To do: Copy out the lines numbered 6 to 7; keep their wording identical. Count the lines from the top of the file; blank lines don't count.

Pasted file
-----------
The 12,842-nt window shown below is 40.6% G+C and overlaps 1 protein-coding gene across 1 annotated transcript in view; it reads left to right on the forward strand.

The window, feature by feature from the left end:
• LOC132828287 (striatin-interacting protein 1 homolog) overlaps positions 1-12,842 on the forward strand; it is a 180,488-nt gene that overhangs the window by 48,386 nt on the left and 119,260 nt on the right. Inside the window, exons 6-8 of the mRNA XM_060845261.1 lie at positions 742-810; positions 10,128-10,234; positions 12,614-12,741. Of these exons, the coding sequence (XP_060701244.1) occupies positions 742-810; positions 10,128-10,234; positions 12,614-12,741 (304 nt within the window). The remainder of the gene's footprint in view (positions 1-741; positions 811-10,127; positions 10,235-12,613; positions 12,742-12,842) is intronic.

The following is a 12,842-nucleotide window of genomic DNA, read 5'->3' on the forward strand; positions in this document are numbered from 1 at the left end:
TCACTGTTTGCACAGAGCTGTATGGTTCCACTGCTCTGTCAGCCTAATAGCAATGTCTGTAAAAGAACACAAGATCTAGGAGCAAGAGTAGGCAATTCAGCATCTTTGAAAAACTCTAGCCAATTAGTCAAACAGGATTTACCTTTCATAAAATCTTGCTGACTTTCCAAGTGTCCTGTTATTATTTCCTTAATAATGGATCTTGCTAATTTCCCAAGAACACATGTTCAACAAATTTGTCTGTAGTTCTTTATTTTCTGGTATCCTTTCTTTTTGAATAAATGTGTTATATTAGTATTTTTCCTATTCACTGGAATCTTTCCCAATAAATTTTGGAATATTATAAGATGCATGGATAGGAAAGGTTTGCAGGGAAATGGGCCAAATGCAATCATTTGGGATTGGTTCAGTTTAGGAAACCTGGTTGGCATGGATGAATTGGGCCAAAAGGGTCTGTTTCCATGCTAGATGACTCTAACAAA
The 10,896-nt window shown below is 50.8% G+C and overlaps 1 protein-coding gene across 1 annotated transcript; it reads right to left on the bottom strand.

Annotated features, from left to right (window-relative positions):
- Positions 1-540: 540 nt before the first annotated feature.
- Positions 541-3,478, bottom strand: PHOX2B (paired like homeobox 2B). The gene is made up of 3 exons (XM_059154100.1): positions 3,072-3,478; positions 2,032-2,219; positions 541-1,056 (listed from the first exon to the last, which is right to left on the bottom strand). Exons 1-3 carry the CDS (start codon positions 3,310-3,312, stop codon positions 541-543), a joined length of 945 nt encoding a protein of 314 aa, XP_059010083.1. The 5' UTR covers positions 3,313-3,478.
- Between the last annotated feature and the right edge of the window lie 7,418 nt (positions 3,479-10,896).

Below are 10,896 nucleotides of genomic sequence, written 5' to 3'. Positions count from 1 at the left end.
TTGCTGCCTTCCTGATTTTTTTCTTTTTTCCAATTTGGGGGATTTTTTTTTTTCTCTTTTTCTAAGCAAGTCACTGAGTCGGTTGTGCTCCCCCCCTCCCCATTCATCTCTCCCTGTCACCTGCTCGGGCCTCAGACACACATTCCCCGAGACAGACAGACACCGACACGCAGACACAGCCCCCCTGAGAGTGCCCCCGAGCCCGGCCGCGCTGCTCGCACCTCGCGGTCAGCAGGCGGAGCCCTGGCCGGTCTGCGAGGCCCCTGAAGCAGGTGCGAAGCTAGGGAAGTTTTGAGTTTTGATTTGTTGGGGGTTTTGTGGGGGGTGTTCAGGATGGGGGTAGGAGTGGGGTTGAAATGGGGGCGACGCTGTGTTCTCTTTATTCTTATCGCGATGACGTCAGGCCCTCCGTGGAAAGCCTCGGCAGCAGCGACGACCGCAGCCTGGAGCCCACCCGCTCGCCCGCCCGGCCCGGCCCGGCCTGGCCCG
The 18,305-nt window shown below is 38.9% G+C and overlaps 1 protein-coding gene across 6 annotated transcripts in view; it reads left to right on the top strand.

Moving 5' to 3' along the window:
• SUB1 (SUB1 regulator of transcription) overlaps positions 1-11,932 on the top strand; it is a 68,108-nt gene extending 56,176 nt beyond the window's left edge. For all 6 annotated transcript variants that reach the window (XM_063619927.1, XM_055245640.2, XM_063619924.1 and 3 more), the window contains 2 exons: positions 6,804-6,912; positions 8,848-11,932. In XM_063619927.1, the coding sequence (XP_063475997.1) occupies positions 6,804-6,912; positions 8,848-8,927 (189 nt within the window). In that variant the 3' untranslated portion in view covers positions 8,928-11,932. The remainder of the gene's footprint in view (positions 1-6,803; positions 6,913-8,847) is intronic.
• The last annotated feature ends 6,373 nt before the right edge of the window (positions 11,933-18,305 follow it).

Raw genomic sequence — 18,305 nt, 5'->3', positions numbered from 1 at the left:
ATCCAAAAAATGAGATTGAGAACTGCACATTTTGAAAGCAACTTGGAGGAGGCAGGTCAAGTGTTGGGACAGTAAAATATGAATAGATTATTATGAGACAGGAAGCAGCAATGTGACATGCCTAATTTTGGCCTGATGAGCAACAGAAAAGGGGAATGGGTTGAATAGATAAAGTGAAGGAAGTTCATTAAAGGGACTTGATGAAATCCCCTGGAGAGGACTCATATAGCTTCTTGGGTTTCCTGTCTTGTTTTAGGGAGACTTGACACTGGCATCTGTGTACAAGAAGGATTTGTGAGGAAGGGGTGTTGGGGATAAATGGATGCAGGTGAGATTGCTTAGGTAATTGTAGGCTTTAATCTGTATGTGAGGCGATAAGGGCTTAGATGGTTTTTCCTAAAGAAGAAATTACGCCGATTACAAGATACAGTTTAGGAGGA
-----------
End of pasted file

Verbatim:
The 10,896-nt window shown below is 50.8% G+C and overlaps 1 protein-coding gene across 1 annotated transcript; it reads right to left on the bottom strand.

Annotated features, from left to right (window-relative positions):